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ESPN admonishes LaVar Ball for ‘completely inappropriate’ comment to Molly Qerim Rose

LaVar Ball found himself on the wrong end of an "inappropriate comment." (Jae C. Hong/Associated Press)
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LaVar Ball’s foot found his mouth Monday during an appearance on ESPN and the loquacious, relentless patriarchal promoter drew a rebuke from the network for a remark to the female co-host of one of its shows.

“LaVar Ball’s comment to Molly Qerim Rose was completely inappropriate,” the network said in a statement, “and we made him aware of that.”

Ball’s faux pas came during an appearance on “First Take” with Stephen A. Smith, Max Kellerman and Qerim Rose when she sought to steer the conversation by saying she wanted to “switch gears.” To that, Ball, who was not in the studio with Qerim Rose, responded, “You can switch gears with me any time.”

Qerim Rose brushed it off, telling Ball, “Let’s stay focused here.” During an unrelated bit of banter between Smith and Damon Jones toward the end of the show, there was a crack about “calling HR” and Qerim Rose signed off with, “If anyone’s calling HR today, it’s me.”

Witty repartee it was not, as far as Ball’s comment was concerned. Bringing him onto the show was a natural move after his son, Lonzo, was traded from the Los Angeles Lakers to the New Orleans Pelicans over the weekend, a move that effectively ended the father’s dream of his three sons leading a Lakers dynastic reemergence. And because of the unpredictably of Ball’s comments, he’s a frequent, if not popular, guest on ESPN.

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A spokesman for Ball denied that any ribald innuendo was intended.

“[LaVar] was asked if he wanted to switch gears, in his mind, switching gears was ‘changing the subject anytime’ and he said, ‘yes, you can switch gears with me anytime,’ ” Denise White said in statement to The Post. “At NO time was that intended or meant to be sexual in nature or flirtatious. This was taken out of context and made into something it wasn’t.”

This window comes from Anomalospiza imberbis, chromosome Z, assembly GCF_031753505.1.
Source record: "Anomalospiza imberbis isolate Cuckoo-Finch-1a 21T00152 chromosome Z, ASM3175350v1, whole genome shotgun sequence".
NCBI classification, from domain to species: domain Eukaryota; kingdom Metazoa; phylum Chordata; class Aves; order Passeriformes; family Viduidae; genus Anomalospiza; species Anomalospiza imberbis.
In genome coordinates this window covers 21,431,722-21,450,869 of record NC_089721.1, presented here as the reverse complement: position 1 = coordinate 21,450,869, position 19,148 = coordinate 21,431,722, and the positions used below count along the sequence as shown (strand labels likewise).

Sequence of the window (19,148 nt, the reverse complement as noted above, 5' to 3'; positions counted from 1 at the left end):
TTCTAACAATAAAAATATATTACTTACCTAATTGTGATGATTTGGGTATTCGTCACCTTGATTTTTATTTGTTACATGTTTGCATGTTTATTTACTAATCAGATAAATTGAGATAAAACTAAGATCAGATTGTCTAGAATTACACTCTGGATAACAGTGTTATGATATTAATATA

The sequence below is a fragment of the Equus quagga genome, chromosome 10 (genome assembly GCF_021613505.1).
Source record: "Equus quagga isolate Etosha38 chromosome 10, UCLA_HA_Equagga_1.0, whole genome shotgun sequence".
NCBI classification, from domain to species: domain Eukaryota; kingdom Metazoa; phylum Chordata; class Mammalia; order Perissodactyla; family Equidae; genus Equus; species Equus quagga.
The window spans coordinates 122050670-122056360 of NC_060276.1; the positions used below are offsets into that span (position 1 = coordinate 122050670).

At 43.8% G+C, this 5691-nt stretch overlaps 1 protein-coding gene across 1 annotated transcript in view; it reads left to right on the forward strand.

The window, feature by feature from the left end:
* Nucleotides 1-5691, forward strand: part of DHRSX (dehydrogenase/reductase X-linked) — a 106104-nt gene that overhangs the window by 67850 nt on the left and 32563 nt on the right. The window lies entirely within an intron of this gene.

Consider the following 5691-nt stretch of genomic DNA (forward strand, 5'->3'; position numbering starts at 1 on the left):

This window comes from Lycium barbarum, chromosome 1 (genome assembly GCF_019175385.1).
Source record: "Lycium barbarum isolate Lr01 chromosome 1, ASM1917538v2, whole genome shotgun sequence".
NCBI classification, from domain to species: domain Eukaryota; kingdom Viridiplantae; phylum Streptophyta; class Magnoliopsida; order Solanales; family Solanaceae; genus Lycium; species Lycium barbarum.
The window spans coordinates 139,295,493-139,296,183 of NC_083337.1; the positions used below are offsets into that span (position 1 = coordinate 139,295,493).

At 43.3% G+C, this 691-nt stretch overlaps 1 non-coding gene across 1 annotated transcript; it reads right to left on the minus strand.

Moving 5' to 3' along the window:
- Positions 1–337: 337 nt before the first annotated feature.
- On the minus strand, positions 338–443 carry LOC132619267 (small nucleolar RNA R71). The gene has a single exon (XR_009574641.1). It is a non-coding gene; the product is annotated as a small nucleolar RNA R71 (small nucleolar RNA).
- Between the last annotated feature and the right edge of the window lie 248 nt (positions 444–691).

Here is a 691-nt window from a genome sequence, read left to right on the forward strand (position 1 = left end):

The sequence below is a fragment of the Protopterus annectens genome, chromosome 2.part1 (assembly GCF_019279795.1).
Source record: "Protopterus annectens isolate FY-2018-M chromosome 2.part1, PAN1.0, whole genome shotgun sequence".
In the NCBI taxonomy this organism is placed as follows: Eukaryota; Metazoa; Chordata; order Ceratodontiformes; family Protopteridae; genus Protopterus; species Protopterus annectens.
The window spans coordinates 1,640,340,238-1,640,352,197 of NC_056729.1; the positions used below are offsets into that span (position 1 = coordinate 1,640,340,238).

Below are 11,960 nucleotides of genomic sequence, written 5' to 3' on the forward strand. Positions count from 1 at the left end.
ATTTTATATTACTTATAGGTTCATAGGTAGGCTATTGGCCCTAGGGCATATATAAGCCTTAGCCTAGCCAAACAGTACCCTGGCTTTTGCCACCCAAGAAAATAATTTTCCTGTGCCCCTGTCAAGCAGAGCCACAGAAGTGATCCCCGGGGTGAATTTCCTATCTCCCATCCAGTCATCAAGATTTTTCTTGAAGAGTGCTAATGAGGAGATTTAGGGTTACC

Qerim Rose handled the comment, which was perhaps more failed humor than leering, but in an era in which unwanted advances are scrutinized, a Groucho Marx-like comment such as that one draws attention. It’s particularly incendiary when it comes from a polarizing figure such as Ball, who has made a habit of attracting attention with outlandish comments and trying to capitalize on his sons’ basketball talents, as when he told a skeptical Smith in another segment that his son LaMelo is going to be the top pick in the 2020 draft “ ’cause he’s that good.”

That’s why Ball turns up on TV so often. And why a mop-up usually follows.

Two years ago, Ball told Fox Sports 1 co-host Kristine Leahy to “stay in your lane” when she had temerity to follow up on Colin Cowherd’s question and inquire how many pairs of his company’s Big Baller shoes Ball had sold, suggesting that he should market the line to women as well as men. Ball made a crack about the weight of Jason Whitlock and Leahy wondered whether he was shaming people for their weight and disrespecting women. Ball fired back, “I never disrespect women. But I’ll tell you what, if you act like that, guess what? Something’s coming to you, and it’s okay.”

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Leahy, who had accused Ball of being overly controlling of his sons the month before, called him out. He denied making a threat but refused to look at Leahy, who was seated behind him on the set. “I had two choices: I could either sit back and take it … Or I could stand up for myself and talk to him,” Leahy said at the time. She continued:

“He goes on lots of shows. He has this kind of shtick about him where he’s outspoken, but with that, comes room for being criticized by the media. That’s our jobs. And what he’s upset at me for is for something that I said a few weeks ago on the show that when he was getting turned down from Under Armour, Nike and Adidas for these partnerships, I said, ‘If he wants to think like a mogul and work with these companies, he has to look at what they do.’ And that’s they market to women. Women are the people buying their sons’ shoes. They make up more than half of sales for these types of brands. So, he has to think like that if he wants to be this big mogul.

“So he was upset at me for what I said there, and that’s completely fine. But you can’t come at me and disrespect me and not look me in the eye and threaten me. That’s just not okay.”

Ball later turned “Stay in yo lane” into a Big Baller Brand T-shirt, because of course he did.

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